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Youth in Uganda form the highest population in the country presently sitting with 78% of the population under 30 years [Uganda Demographic Survey, 2016].  This places a huge burden on the country to put in place policies and regulations to assist the youth to either find employment or start their own businesses.  Although, the government has put in place these policies and regulations there is still youth who cannot find employment in their chosen professional direction.

 

Masters and degree graduates still struggle to find jobs appropriate to the courses they studied.  Many courses are so theoretical that employers are reluctant to employ new graduates as they have no practical skills to go with their degree.  Many prefer taking on diploma and certificate graduates, who they believe have better skills plus, knowledge that the degree graduates lack.  This however, puts a greater pressure on these young people, both degree and diploma graduates.  It also leaves graduates with no opportunity to gain the necessary experience they so desperately need.

 

Youth unemployment rate differs much depending on the source.  However, over the last ten years youth unemployment has risen to 13.3% [World Bank 2019]. As the number of dependents increases, pressure on parents and relatives also increases to keep the youth from going astray. Research has shown that unemployed youth with or without education can become involved in crime, substance abuse and sex for money [SNV, 2018].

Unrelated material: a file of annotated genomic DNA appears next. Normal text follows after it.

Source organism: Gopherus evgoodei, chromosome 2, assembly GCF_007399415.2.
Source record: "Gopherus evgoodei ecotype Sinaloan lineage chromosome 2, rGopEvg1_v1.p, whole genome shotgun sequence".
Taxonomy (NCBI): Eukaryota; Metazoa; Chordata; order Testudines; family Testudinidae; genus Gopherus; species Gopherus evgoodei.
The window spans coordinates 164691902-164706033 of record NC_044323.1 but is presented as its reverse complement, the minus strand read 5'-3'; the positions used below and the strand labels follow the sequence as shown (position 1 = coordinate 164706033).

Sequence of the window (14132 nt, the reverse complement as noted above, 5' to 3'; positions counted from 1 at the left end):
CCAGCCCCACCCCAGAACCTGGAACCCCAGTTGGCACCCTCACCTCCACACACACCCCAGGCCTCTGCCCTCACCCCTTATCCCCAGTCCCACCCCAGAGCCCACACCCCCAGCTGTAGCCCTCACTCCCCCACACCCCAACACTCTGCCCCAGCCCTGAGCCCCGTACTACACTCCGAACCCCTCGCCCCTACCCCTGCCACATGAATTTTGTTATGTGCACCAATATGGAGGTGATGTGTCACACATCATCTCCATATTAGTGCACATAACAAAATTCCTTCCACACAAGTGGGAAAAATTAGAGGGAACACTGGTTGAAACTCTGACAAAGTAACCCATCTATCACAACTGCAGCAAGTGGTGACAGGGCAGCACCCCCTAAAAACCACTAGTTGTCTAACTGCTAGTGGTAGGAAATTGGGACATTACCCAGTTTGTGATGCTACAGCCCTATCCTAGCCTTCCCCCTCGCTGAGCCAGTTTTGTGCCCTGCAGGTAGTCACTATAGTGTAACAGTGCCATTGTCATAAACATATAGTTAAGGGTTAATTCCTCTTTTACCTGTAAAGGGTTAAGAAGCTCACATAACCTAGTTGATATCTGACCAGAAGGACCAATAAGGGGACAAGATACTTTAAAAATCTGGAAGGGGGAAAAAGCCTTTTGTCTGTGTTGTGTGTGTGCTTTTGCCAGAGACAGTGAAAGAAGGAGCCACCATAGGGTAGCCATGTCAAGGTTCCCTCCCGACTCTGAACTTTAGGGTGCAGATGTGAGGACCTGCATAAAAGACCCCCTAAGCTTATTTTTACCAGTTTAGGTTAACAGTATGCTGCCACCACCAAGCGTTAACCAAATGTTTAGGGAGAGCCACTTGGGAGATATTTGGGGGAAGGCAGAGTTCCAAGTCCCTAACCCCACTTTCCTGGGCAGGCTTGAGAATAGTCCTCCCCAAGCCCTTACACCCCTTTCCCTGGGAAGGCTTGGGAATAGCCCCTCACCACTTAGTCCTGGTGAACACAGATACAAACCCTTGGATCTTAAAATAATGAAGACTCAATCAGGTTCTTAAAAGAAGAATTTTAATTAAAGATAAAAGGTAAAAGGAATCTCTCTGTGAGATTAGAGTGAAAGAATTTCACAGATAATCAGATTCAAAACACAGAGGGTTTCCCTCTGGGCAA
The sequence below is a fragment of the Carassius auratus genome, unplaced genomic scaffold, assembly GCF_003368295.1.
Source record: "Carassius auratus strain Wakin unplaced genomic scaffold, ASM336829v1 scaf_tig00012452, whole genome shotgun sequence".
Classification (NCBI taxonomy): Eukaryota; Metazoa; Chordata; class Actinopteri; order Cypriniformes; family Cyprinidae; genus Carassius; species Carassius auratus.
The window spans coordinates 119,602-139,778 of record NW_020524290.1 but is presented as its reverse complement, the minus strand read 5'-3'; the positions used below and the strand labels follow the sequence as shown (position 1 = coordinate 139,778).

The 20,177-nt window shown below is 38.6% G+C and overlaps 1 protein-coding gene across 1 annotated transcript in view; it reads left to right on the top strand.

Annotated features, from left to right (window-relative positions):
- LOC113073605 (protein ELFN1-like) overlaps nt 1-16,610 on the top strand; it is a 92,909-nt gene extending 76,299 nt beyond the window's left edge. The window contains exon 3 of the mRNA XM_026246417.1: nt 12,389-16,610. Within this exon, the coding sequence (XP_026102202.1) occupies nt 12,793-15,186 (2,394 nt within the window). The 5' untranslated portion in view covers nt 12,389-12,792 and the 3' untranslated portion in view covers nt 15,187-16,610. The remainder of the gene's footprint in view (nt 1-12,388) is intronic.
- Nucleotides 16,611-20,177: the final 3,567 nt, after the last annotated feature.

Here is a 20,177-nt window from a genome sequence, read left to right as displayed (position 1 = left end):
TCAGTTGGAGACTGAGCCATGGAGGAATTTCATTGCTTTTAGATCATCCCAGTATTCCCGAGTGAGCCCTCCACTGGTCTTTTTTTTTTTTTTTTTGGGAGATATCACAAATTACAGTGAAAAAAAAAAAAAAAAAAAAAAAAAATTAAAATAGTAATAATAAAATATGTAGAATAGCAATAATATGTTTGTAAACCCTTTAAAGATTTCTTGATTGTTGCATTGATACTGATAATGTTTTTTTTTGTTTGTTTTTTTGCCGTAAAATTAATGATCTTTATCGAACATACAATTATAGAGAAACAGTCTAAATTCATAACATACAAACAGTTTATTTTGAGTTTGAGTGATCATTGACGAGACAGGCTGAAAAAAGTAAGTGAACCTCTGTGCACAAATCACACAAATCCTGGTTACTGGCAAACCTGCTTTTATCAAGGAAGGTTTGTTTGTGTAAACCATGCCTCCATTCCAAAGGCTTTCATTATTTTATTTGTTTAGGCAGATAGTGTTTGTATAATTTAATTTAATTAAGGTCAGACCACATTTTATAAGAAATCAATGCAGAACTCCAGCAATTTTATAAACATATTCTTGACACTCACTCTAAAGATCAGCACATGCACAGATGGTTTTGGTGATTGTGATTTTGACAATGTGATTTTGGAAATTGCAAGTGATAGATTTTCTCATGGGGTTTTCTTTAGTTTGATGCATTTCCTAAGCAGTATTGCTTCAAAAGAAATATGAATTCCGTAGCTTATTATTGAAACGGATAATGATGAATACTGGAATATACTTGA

As a nation Uganda does not have a publically funded welfare system, thus, youth cannot afford to be unemployed.  This necessitates them to join the informal sector hustling for business in the cities busy streets and markets.  Walking round communities selling goods and often seeing the lifestyle they wanted.  Thus, temptation to start on the slippery slope of bad behaviours such as crime with eventually the possibility of violence can be a hard master to control.  Seeing all your hard work obtaining academic qualifications as a waste of time can test these young people and many unfortunately make the wrong decision.  Many become involved in politics, which can lead to dissidence and violence due to the frustrations of having nothing to do all day.  They see classmates, who have been lucky to find employment buying cars and partying, while they become despondent and disappointed with nothing in their pocket.  Taking on the government has been the only way that they see to have the lifestyle they want.  Riots from youth over the years have led to Police being injured or even killed in the line of duty.  The devastation to property and insurance claims following these riots is expensive and innocent people have to bare this expense.  This also, puts a great deal of pressure on government to finance the control of these types of disturbances thus, removing monies from other sectors.

 

Others often return to their villages and help family by doing subsistence farming.  The difficulty here is that the majority of youth do not want to be involved in agriculture viewing it as old fashioned and hard work.  What happens is that they become part of the “underemployed”.  Doing jobs below what they feel is what they trained for.

 

Graduates at certificate, diploma or degree level nowadays need to add value to their CV’s either through undertaking additional training or internships.

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